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Consultative Exam For SSDI: What To Expect


Whether you are applying for disability for the first time or have been receiving benefits for some time, there is a chance that you will be called upon by the Social Security Administration (SSA) for a consultative exam. Though the specifics may vary, there are typically two reasons behind this scenario:

  1. Your claim is light on evidence and SSA wants additional details; or,
  2. Considerable time has passed since you visited a physician, so your medical evidence is outdated.

Because a consultative exam pertains to the medical requirement, an appointment may be scheduled in connection with either Social Security Disability Insurance (SSDI) or Supplemental Security Income (SSI). Because the exam impacts your claim for benefits, it is critical to work with a Maryland Social Security disability lawyer if you receive notice about a consultative exam from SSA. Some information about the process may also guide you on what to expect.

Who will conduct the consultative exam? When SSA sets up a consultative medical exam, it contracts with independent physicians; these doctors are not employed by the government. The type of health care provider that you will see varies according to the specific medical condition at issue. You might see a medical doctor, but SSA may schedule the appointment with a psychologist or other specialist.

What happens during the appointment? The consultative exam is NOT for purposes of treatment; it is intended to get additional details that will enable SSA to approve or deny your application. As such, your appointment may involve:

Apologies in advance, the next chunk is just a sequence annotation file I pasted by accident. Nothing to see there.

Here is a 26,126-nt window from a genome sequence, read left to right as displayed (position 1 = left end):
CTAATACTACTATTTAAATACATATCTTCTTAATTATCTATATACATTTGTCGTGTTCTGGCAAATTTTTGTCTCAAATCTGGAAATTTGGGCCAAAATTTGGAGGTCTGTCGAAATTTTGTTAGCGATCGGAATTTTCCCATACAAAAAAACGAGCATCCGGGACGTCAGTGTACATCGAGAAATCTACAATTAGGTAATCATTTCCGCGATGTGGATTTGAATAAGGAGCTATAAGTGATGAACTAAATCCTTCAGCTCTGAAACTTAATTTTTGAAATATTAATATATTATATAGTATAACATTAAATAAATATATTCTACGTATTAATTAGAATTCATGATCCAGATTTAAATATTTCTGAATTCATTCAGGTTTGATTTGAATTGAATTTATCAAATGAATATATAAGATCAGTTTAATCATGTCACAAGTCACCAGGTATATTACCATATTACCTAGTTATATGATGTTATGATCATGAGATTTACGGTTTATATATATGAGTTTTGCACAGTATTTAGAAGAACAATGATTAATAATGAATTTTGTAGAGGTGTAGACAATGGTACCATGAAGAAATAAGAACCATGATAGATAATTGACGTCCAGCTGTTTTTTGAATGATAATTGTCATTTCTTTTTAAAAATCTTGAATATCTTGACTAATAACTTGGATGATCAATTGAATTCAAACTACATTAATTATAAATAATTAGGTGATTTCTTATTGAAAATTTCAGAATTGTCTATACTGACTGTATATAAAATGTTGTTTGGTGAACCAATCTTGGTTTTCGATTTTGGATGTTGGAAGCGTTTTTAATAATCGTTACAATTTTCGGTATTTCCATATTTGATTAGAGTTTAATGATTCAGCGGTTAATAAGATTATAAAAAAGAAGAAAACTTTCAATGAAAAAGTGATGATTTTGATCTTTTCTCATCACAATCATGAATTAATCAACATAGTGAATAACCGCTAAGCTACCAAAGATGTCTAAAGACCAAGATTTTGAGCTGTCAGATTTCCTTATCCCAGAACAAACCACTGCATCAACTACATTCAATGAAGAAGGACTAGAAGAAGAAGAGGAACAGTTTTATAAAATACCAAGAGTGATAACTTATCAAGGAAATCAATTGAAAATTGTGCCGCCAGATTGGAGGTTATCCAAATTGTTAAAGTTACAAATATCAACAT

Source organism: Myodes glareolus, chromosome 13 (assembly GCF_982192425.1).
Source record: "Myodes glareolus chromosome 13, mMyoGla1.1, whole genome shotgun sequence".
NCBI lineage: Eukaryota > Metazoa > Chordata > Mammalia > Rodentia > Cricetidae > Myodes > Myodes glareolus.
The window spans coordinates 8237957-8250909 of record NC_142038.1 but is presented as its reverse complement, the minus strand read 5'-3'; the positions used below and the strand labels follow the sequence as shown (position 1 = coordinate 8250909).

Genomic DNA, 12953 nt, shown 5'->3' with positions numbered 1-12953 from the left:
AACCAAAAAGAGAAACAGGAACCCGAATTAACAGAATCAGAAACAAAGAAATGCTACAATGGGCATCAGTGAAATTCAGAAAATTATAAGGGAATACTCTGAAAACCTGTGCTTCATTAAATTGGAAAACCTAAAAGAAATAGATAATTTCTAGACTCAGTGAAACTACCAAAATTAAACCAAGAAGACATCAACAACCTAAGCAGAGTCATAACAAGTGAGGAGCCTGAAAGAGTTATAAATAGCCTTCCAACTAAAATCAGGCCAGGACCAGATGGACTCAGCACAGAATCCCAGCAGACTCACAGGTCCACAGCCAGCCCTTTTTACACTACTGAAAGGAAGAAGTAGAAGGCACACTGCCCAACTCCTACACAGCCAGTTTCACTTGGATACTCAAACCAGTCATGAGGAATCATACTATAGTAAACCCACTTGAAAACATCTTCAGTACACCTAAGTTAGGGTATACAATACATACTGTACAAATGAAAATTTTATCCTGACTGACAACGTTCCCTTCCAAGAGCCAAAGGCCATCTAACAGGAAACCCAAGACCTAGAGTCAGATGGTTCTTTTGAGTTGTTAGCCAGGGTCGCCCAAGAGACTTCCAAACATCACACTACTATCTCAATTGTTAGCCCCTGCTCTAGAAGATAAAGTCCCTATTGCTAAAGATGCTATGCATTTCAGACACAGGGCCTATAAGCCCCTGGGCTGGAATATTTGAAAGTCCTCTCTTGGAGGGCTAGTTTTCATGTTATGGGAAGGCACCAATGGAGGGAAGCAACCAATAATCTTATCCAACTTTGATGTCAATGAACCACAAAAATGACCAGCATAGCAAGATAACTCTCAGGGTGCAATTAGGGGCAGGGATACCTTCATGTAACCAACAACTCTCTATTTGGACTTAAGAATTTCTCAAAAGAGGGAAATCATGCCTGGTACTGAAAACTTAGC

• A physical exam, such as a straight leg raise test;
  • X-rays, CT scans, MRIs, and other imaging tests; and,
  • Blood work, a biopsy, or other diagnostic screenings. 

Should I be concerned about attending a consultative exam? The appointment will be just like many others you have probably undergone as you address a disabling medical condition. However, there are some differences that are not necessarily cause for concern – but they are issues to discuss with an attorney. For instance:

  • The doctor who performs the exam has never seen you before, so may not be fully aware of your medical history.
  • SSA may only send medical records that are relevant to your condition, so the physician may not be seeing the full picture.
  • At times, you may not physically see a doctor for the consultative exam. Some lab tests and screenings are viewed behind the scenes.

Note that it is never a good idea to skip the appointment. SSA schedules the consultative exam to get more information, so not attending will often lead to a denial of Social Security disability benefits.

Count on a Maryland SSDI/SSI Attorney for Help with Consultative Exams 

The consultative exam is nothing to be too worried about, but you should still rely on an experienced Social Security disability lawyer for assistance. Our team at the Law Offices of Steinhardt, Siskind and Lieberman, LLC is ready to assist, so please contact us to set up a free consultation. We can meet with you at our offices in Glen Burnie, Owings Mills, Ellicott City, or Annapolis, MD.


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